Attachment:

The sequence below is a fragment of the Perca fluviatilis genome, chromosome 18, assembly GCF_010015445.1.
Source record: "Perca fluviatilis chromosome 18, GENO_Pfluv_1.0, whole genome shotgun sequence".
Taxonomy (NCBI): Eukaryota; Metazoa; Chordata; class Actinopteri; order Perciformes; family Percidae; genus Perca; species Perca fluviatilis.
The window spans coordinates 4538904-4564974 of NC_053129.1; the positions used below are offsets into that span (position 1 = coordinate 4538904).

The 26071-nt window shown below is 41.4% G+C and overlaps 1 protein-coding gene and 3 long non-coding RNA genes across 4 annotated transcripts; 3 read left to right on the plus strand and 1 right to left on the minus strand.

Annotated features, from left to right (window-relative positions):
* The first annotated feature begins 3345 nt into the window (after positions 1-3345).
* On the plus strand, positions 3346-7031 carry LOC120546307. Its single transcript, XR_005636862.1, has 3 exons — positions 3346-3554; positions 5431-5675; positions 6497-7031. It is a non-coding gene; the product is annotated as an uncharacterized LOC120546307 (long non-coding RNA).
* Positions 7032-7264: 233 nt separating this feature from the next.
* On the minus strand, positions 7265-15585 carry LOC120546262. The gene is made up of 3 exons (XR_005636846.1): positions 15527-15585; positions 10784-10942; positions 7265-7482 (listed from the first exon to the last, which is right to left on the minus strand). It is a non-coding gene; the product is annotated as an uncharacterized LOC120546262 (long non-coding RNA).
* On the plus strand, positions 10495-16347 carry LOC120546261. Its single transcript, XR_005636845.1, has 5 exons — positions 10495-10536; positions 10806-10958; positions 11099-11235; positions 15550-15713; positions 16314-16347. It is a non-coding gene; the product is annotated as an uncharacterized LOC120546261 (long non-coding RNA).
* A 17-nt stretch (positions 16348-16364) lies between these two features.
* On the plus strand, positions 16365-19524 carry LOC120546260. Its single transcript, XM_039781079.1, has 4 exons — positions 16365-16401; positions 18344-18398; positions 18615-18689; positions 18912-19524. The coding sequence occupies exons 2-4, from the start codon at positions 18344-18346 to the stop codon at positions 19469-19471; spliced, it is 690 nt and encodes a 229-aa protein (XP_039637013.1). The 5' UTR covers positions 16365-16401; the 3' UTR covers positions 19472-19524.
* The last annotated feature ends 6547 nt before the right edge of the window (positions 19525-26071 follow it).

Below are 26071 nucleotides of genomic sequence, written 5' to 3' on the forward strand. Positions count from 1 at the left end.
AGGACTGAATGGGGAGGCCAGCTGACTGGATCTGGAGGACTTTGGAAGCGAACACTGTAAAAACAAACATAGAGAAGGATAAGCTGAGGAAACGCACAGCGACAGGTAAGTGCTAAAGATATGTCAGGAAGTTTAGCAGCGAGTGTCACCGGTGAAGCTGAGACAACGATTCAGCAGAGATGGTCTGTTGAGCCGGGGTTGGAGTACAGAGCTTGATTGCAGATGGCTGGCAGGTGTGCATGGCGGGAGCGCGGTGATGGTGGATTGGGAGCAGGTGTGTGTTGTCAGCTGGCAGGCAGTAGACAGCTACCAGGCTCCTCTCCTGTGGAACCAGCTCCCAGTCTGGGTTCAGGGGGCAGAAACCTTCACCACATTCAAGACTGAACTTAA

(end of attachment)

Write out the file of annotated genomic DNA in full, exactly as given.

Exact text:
The sequence below is a fragment of the Perca fluviatilis genome, chromosome 18, assembly GCF_010015445.1.
Source record: "Perca fluviatilis chromosome 18, GENO_Pfluv_1.0, whole genome shotgun sequence".
Taxonomy (NCBI): Eukaryota; Metazoa; Chordata; class Actinopteri; order Perciformes; family Percidae; genus Perca; species Perca fluviatilis.
The window spans coordinates 4538904-4564974 of NC_053129.1; the positions used below are offsets into that span (position 1 = coordinate 4538904).

The 26071-nt window shown below is 41.4% G+C and overlaps 1 protein-coding gene and 3 long non-coding RNA genes across 4 annotated transcripts; 3 read left to right on the plus strand and 1 right to left on the minus strand.

Annotated features, from left to right (window-relative positions):
* The first annotated feature begins 3345 nt into the window (after positions 1-3345).
* On the plus strand, positions 3346-7031 carry LOC120546307. Its single transcript, XR_005636862.1, has 3 exons — positions 3346-3554; positions 5431-5675; positions 6497-7031. It is a non-coding gene; the product is annotated as an uncharacterized LOC120546307 (long non-coding RNA).
* Positions 7032-7264: 233 nt separating this feature from the next.
* On the minus strand, positions 7265-15585 carry LOC120546262. The gene is made up of 3 exons (XR_005636846.1): positions 15527-15585; positions 10784-10942; positions 7265-7482 (listed from the first exon to the last, which is right to left on the minus strand). It is a non-coding gene; the product is annotated as an uncharacterized LOC120546262 (long non-coding RNA).
* On the plus strand, positions 10495-16347 carry LOC120546261. Its single transcript, XR_005636845.1, has 5 exons — positions 10495-10536; positions 10806-10958; positions 11099-11235; positions 15550-15713; positions 16314-16347. It is a non-coding gene; the product is annotated as an uncharacterized LOC120546261 (long non-coding RNA).
* A 17-nt stretch (positions 16348-16364) lies between these two features.
* On the plus strand, positions 16365-19524 carry LOC120546260. Its single transcript, XM_039781079.1, has 4 exons — positions 16365-16401; positions 18344-18398; positions 18615-18689; positions 18912-19524. The coding sequence occupies exons 2-4, from the start codon at positions 18344-18346 to the stop codon at positions 19469-19471; spliced, it is 690 nt and encodes a 229-aa protein (XP_039637013.1). The 5' UTR covers positions 16365-16401; the 3' UTR covers positions 19472-19524.
* The last annotated feature ends 6547 nt before the right edge of the window (positions 19525-26071 follow it).

Below are 26071 nucleotides of genomic sequence, written 5' to 3' on the forward strand. Positions count from 1 at the left end.
AGGACTGAATGGGGAGGCCAGCTGACTGGATCTGGAGGACTTTGGAAGCGAACACTGTAAAAACAAACATAGAGAAGGATAAGCTGAGGAAACGCACAGCGACAGGTAAGTGCTAAAGATATGTCAGGAAGTTTAGCAGCGAGTGTCACCGGTGAAGCTGAGACAACGATTCAGCAGAGATGGTCTGTTGAGCCGGGGTTGGAGTACAGAGCTTGATTGCAGATGGCTGGCAGGTGTGCATGGCGGGAGCGCGGTGATGGTGGATTGGGAGCAGGTGTGTGTTGTCAGCTGGCAGGCAGTAGACAGCTACCAGGCTCCTCTCCTGTGGAACCAGCTCCCAGTCTGGGTTCAGGGGGCAGAAACCTTCACCACATTCAAGACTGAACTTAA